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The aura made Perry’s team complacent. Despite evidence that Perry has been considering a run for higher office for more than a year – his last state budget made a very political statement and he formed fundraising organizations in Iowa and South Carolina a year ago – they entered the campaign unprepared. Though Carney disputes this, several sources say they did little opposition research on their own candidate–a staple of modern presidential campaigns–assuming that he’d already been vetted by his six statewide wins. After Perry’s first two weeks on the national stage when he aggressively promoted his record of job creation, the campaign did little to promote his achievements in Texas or provide a narrative for his candidacy. (They finally returned to his jobs resume in the first television ads their running in Iowa this week.)

Instead, Perry allowed his opponents to define him. After several scrappy debates, the only thing Republican voters knew about his health care record in Texas was that he had mandated the HPV vaccine for teenage girls; all they heard about his immigration record was Romney’s assertion in the last debate that Texas has let more undocumented workers into the country than any other state, and that Perry provided in-state college tuition to many of them. Perry, who refused to debate or speak to newspaper editorial boards during his 2010 gubernatorial reelection, was clearly ill-prepared to defend himself. His staff now says that he may not participate in future debates after Nov. 9.

(MORE: Perry’s Flat Tax Curveball)

It wasn’t just poor debate performances. The campaign let Perry’s wife, Anita, go to campaign events without staff supervision, which may have led to an episode earlier this month when she went off message by bemoaning how tough the race has been on her husband. The campaign also neglected to prepare a robust policy platform. Perry’s energy speech was taken virtually whole cloth from an oil company lobbyist group’s website. His economic plan remained unfinished just days before he was scheduled to give a speech on it and, according to two sources close to the campaign, Perry himself hadn’t been briefed on the proposal on the Sunday before the big roll-out, an assertion that Carney denies.  “Yes, their message was underdeveloped,” acknowledges a Perry insider. “It’s something that they’re working on. They went from zero to 100 in sixty seconds. There’s still some stuff they’re catching up on.”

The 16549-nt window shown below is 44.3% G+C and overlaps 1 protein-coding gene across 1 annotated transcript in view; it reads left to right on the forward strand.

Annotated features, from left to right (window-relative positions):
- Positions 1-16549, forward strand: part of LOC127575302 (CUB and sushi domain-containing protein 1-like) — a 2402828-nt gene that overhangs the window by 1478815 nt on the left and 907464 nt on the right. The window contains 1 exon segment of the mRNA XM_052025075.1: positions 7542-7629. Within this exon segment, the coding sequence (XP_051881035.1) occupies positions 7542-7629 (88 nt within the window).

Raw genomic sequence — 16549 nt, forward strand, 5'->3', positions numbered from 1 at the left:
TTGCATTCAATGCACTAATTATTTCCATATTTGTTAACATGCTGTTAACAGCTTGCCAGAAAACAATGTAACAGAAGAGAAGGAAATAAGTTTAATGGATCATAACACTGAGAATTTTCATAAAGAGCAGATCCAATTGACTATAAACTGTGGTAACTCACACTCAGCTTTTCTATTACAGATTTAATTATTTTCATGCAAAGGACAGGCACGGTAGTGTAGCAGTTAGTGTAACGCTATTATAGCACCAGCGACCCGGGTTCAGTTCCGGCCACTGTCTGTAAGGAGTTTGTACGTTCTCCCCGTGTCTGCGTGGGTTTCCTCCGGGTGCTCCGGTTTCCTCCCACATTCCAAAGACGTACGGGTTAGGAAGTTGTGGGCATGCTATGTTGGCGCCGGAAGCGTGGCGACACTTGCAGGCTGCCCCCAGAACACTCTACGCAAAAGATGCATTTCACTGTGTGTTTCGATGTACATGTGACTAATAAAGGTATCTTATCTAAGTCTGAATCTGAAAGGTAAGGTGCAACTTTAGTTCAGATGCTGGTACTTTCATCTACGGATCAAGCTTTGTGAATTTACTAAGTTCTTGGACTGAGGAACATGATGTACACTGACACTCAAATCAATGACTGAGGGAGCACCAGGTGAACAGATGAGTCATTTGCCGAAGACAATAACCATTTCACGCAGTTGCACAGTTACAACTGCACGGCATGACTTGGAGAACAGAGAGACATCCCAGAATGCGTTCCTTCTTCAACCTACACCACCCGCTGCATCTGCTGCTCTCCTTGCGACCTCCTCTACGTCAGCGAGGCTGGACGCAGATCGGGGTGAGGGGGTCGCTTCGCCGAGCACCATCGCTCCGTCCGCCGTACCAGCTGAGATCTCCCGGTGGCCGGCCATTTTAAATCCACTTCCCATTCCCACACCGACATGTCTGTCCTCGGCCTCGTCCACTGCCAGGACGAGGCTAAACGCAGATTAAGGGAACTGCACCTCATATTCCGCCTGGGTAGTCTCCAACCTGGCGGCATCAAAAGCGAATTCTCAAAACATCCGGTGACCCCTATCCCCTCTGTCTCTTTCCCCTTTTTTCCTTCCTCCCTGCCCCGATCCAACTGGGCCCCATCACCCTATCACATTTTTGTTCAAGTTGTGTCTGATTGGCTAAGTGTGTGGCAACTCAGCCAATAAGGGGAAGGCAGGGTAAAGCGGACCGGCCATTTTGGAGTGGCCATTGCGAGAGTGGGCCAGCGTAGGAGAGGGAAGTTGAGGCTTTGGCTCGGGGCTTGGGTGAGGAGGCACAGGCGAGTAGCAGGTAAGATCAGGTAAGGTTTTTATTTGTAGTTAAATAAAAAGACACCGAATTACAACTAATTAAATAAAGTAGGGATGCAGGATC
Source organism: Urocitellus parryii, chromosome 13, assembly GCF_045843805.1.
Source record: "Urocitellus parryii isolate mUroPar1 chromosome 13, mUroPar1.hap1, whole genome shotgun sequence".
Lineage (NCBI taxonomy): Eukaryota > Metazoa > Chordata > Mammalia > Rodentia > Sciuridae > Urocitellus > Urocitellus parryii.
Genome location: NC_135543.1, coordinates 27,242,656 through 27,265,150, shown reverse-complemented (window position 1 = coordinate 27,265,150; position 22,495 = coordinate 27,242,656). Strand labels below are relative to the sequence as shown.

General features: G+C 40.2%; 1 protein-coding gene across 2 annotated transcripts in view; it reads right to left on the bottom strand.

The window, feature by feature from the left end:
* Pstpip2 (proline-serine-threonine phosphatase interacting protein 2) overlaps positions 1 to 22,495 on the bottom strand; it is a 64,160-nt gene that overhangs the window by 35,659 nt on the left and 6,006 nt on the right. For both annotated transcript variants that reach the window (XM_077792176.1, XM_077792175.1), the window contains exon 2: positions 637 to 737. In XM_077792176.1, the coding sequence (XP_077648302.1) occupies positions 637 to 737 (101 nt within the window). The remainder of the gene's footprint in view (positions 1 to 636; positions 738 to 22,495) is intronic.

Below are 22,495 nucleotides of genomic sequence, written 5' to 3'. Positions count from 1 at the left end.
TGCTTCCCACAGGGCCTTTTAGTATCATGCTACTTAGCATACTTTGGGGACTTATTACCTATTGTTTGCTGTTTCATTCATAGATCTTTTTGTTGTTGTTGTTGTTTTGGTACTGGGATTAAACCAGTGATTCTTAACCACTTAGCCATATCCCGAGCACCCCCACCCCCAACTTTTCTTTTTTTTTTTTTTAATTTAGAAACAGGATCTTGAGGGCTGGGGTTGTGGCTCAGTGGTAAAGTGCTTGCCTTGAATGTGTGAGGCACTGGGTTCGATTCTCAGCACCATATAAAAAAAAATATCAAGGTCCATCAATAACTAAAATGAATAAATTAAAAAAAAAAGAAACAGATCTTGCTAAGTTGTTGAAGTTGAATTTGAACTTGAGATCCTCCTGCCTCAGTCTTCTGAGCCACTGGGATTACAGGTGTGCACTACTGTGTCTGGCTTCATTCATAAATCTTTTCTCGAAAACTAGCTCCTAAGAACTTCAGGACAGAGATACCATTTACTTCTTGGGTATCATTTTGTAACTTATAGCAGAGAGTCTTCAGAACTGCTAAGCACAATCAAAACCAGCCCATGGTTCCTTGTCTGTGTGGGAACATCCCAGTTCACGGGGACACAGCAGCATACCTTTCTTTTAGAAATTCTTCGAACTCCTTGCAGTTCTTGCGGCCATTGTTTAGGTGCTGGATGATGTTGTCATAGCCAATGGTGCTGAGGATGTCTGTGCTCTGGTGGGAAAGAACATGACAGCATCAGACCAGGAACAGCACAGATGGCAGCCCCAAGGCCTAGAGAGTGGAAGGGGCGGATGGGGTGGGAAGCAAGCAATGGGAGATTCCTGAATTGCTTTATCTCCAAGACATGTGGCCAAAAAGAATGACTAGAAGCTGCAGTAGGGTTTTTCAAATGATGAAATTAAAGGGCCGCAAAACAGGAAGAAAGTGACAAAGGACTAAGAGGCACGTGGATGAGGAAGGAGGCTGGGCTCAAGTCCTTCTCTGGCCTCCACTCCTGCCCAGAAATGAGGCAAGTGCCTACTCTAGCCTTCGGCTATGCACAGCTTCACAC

The campaign headquarters, which until Labor Day were based out of Delisi’s husband’s office a block away – Ted Delisi is Perry’s direct mailer — are the size you’d expect for a candidate’s who is running for governor of Maine. Meg Whitman had 10 times the staff and volunteers in her race for California governor. There’s no volunteer hub and the campaign has set up Facebook pages for only about half of key primary states. Though Perry may disdain campaign swag, hawking t-shirts and hats is exactly how Barack Obama collected millions of names, numbers and e-mails to draw upon in 2008. “If I could change anything, it’d be the amount of time – our schedule,” Carney says. “But we’re entering a new phase of the campaign now, the retail phase. We’ve got advertising up. We’ve got good plans out there… [Perry] is the only authentic conservative in this race and we’re confident that voters will realize that.”

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According to several former staffers, Perry once posited that Texas fell into disrepair because George W. Bush spent his entire tenure as Governor running for President. “You can’t do both jobs well,” he said. The remark seems to have proven prescient. Perry’s window of opportunity to win the nomination isn’t closed, but he’s missing his swagger, the drive that earned him three terms as governor of Texas. “He may be discovering that he really only enjoys a fight that he’s winning,” says Harold Cook, a Texas Democratic strategist. Perry has to demonstrate he really wants this or else no number of national strategists will be able to save him.